Academic journal article The Accounting Historians Journal

A Labor-Based Explanation for Accounting Innovation in a Late Nineteenth Century American Corporation

Academic journal article The Accounting Historians Journal

A Labor-Based Explanation for Accounting Innovation in a Late Nineteenth Century American Corporation

Article excerpt

Abstract: In 1888, the Quincy Mining Company changed its payroll accounting practices. Although efficiency was almost certainly a contributing factor, the nature and timing of this accounting innovation cannot be fully explained by efficiency alone. Instead, this paper attributes the new procedures to the transformation of American labor that characterized the last part of the 19th century. It is argued that the accounting changes reflect a realignment of the organizational relationship between management and labor. Through a contextual examination of a 19th century accounting innovation, this paper provides insights to the social and cultural influences upon accounting processes.

In January 1888, the Quincy Mining Company (QMC) changed the way it recorded labor costs. It could be argued that the firm was simply attempting to reduce posting costs and streamline its record keeping. However, our premise is that when QMC made the accounting changes in 1888 and eliminated a service that had traditionally been provided for its labor force, QMC also formalized a new concept of the significance of labor.

This study, a contextual examination of a l9th century accounting innovation, has two primary implications for accounting practice. First, it contributes to an extensive body of literature that interprets accounting activities within the context of social and cultural processes [Burchell et al., 1980; Meyer, 1986; Hopper et al., 1987; Hopwood, 1987; Hines, 1988; Miller and O'Leary, 1990; Tyson, 1990; Fleischman and Tyson, 1996; to name a few]. Although the viewpoints within this literature are diverse, a common theme is that accounting can be viewed as more than a one-dimensional activity driven by efficiency.

Second, this study provides firm-specific evidence to support a "labour process approach to economic and industrial history" as articulated by Hopper and Armstrong [1991, p. 406]. In contrast to Johnson and Kaplan [1987], who attributed l9th century accounting innovations to management's search for efficiency, Hopper and Armstrong [1991, p. 406] advocated laborbased explanations stressing:

. . crisis rather than continuity; contradiction rather than internal consistency; social and political conflict rather than harmony; the monopoly power of corporations rather than self-equilibrating competitive markets. 1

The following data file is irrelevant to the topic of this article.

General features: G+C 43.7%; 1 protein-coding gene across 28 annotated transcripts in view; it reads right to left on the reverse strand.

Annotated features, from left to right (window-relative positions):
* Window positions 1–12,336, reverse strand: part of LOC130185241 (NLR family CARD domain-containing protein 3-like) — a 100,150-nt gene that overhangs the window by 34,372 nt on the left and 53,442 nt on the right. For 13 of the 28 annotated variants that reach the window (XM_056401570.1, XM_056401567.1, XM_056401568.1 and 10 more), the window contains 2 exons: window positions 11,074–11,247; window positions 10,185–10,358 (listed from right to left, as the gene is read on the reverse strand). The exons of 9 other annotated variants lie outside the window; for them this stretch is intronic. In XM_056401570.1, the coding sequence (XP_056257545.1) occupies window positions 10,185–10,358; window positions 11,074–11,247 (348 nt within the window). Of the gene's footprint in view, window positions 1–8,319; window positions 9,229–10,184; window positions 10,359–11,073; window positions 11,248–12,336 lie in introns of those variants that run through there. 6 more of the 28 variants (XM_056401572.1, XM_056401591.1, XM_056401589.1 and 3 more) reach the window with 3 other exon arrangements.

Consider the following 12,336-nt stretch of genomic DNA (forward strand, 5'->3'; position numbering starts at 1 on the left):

This paper argues that the accounting innovation of 1888 is attributable to QMC's labor processes in two ways. First, the bitter conflicts between management and labor at the Quincy Mine in the late 19th century eradicated any remnants of benevolent paternalism. One result was the elimination of an employee benefit in the form of a free "banking" service.

Second, the timing of the accounting change coincides with the reduction of labor's ability to constrain management's actions. In the developmental years of the Michigan copper range, the supply of skilled miners was limited. Mine managers that trod too heavily upon the miners faced strikes and the migration of skilled workers to other mines.2 The ability of miners to disrupt operations was a powerful constraint upon management practices. However, the transformation of American labor processes in the late l9th century weakened the power of the miners and made it possible for management to impose both technological and administrative changes. By 1888, labor homogenization and standardization virtually eliminated the value of a skilled individual. Consequently, miners were no longer accorded the privileged status they had enjoyed in the early years of the mining district.

The remainder of this paper will first define QMC's payroll accounting practices in 1887 and describe the changes made in 1888. Next, an overview of American labor processes in the late l9th century is provided as a backdrop for the events that occurred at QMC. This discussion focuses upon the transformation of labor processes that occurred in America and the resultant growth of organized labor. …

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